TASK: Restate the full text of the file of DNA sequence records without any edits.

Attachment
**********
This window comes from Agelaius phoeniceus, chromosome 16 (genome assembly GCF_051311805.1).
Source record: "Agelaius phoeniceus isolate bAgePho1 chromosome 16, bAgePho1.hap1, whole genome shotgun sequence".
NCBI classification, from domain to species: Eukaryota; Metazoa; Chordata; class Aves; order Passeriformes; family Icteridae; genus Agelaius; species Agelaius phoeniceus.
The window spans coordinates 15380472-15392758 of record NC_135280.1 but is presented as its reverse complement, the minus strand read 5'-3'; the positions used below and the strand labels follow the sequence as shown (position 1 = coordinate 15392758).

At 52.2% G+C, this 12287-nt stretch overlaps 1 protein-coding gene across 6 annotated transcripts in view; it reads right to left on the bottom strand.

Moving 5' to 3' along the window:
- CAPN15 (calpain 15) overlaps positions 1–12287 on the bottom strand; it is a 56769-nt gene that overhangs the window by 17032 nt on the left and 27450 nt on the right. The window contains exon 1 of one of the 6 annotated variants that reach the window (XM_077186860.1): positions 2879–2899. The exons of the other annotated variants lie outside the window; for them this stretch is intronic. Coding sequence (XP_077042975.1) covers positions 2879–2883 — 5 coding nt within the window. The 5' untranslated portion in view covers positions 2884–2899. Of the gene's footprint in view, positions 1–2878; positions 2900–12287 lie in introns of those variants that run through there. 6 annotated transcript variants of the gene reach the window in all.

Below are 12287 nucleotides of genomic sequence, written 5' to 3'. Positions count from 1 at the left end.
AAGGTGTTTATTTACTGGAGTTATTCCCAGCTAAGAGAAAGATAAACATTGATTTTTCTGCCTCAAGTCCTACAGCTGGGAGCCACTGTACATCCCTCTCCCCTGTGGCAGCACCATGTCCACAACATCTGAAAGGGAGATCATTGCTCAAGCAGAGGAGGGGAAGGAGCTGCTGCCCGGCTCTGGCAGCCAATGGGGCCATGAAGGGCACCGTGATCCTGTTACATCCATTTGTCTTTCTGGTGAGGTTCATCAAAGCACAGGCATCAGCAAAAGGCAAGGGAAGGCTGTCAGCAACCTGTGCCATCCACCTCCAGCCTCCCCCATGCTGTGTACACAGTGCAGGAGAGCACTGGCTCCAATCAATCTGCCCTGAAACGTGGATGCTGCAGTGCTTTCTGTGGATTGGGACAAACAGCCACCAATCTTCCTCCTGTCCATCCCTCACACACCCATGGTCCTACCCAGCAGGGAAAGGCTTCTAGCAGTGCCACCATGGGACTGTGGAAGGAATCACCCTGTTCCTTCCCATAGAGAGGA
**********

This window comes from Agelaius phoeniceus, chromosome 16 (genome assembly GCF_051311805.1).
Source record: "Agelaius phoeniceus isolate bAgePho1 chromosome 16, bAgePho1.hap1, whole genome shotgun sequence".
NCBI classification, from domain to species: Eukaryota; Metazoa; Chordata; class Aves; order Passeriformes; family Icteridae; genus Agelaius; species Agelaius phoeniceus.
The window spans coordinates 15380472-15392758 of record NC_135280.1 but is presented as its reverse complement, the minus strand read 5'-3'; the positions used below and the strand labels follow the sequence as shown (position 1 = coordinate 15392758).

At 52.2% G+C, this 12287-nt stretch overlaps 1 protein-coding gene across 6 annotated transcripts in view; it reads right to left on the bottom strand.

Moving 5' to 3' along the window:
- CAPN15 (calpain 15) overlaps positions 1–12287 on the bottom strand; it is a 56769-nt gene that overhangs the window by 17032 nt on the left and 27450 nt on the right. The window contains exon 1 of one of the 6 annotated variants that reach the window (XM_077186860.1): positions 2879–2899. The exons of the other annotated variants lie outside the window; for them this stretch is intronic. Coding sequence (XP_077042975.1) covers positions 2879–2883 — 5 coding nt within the window. The 5' untranslated portion in view covers positions 2884–2899. Of the gene's footprint in view, positions 1–2878; positions 2900–12287 lie in introns of those variants that run through there. 6 annotated transcript variants of the gene reach the window in all.

Below are 12287 nucleotides of genomic sequence, written 5' to 3'. Positions count from 1 at the left end.
AAGGTGTTTATTTACTGGAGTTATTCCCAGCTAAGAGAAAGATAAACATTGATTTTTCTGCCTCAAGTCCTACAGCTGGGAGCCACTGTACATCCCTCTCCCCTGTGGCAGCACCATGTCCACAACATCTGAAAGGGAGATCATTGCTCAAGCAGAGGAGGGGAAGGAGCTGCTGCCCGGCTCTGGCAGCCAATGGGGCCATGAAGGGCACCGTGATCCTGTTACATCCATTTGTCTTTCTGGTGAGGTTCATCAAAGCACAGGCATCAGCAAAAGGCAAGGGAAGGCTGTCAGCAACCTGTGCCATCCACCTCCAGCCTCCCCCATGCTGTGTACACAGTGCAGGAGAGCACTGGCTCCAATCAATCTGCCCTGAAACGTGGATGCTGCAGTGCTTTCTGTGGATTGGGACAAACAGCCACCAATCTTCCTCCTGTCCATCCCTCACACACCCATGGTCCTACCCAGCAGGGAAAGGCTTCTAGCAGTGCCACCATGGGACTGTGGAAGGAATCACCCTGTTCCTTCCCATAGAGAGGA